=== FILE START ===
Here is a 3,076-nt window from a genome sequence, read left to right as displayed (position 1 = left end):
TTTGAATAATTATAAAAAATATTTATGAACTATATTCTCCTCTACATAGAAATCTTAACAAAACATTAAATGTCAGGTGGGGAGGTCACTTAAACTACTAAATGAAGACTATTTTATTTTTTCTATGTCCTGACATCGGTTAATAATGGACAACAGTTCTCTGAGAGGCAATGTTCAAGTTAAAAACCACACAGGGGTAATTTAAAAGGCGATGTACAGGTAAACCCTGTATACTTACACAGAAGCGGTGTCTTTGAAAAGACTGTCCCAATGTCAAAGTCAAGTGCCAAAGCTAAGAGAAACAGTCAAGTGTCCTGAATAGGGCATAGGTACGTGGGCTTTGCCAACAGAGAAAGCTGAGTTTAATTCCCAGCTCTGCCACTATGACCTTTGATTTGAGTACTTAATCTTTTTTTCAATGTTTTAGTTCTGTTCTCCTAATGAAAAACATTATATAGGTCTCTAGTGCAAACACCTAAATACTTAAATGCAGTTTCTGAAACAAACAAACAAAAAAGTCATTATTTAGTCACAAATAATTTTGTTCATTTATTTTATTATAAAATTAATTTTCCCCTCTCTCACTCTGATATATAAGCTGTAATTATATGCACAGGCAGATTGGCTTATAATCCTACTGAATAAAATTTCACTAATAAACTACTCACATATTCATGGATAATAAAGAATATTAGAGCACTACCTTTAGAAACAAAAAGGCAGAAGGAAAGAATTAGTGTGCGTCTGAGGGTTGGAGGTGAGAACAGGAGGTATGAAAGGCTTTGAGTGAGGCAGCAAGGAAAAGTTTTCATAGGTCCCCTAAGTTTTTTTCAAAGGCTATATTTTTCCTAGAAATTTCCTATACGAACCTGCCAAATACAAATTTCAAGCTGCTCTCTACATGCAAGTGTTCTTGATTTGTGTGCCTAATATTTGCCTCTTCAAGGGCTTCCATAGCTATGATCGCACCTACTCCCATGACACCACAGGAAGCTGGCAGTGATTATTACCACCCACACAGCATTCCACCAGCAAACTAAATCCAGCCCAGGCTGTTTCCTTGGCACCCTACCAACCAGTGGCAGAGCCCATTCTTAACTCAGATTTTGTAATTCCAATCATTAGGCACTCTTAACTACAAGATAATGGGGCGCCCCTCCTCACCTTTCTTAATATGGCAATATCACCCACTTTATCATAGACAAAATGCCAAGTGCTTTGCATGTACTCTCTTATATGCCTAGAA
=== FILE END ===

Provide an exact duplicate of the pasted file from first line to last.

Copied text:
Here is a 3,076-nt window from a genome sequence, read left to right as displayed (position 1 = left end):
TTTGAATAATTATAAAAAATATTTATGAACTATATTCTCCTCTACATAGAAATCTTAACAAAACATTAAATGTCAGGTGGGGAGGTCACTTAAACTACTAAATGAAGACTATTTTATTTTTTCTATGTCCTGACATCGGTTAATAATGGACAACAGTTCTCTGAGAGGCAATGTTCAAGTTAAAAACCACACAGGGGTAATTTAAAAGGCGATGTACAGGTAAACCCTGTATACTTACACAGAAGCGGTGTCTTTGAAAAGACTGTCCCAATGTCAAAGTCAAGTGCCAAAGCTAAGAGAAACAGTCAAGTGTCCTGAATAGGGCATAGGTACGTGGGCTTTGCCAACAGAGAAAGCTGAGTTTAATTCCCAGCTCTGCCACTATGACCTTTGATTTGAGTACTTAATCTTTTTTTCAATGTTTTAGTTCTGTTCTCCTAATGAAAAACATTATATAGGTCTCTAGTGCAAACACCTAAATACTTAAATGCAGTTTCTGAAACAAACAAACAAAAAAGTCATTATTTAGTCACAAATAATTTTGTTCATTTATTTTATTATAAAATTAATTTTCCCCTCTCTCACTCTGATATATAAGCTGTAATTATATGCACAGGCAGATTGGCTTATAATCCTACTGAATAAAATTTCACTAATAAACTACTCACATATTCATGGATAATAAAGAATATTAGAGCACTACCTTTAGAAACAAAAAGGCAGAAGGAAAGAATTAGTGTGCGTCTGAGGGTTGGAGGTGAGAACAGGAGGTATGAAAGGCTTTGAGTGAGGCAGCAAGGAAAAGTTTTCATAGGTCCCCTAAGTTTTTTTCAAAGGCTATATTTTTCCTAGAAATTTCCTATACGAACCTGCCAAATACAAATTTCAAGCTGCTCTCTACATGCAAGTGTTCTTGATTTGTGTGCCTAATATTTGCCTCTTCAAGGGCTTCCATAGCTATGATCGCACCTACTCCCATGACACCACAGGAAGCTGGCAGTGATTATTACCACCCACACAGCATTCCACCAGCAAACTAAATCCAGCCCAGGCTGTTTCCTTGGCACCCTACCAACCAGTGGCAGAGCCCATTCTTAACTCAGATTTTGTAATTCCAATCATTAGGCACTCTTAACTACAAGATAATGGGGCGCCCCTCCTCACCTTTCTTAATATGGCAATATCACCCACTTTATCATAGACAAAATGCCAAGTGCTTTGCATGTACTCTCTTATATGCCTAGAA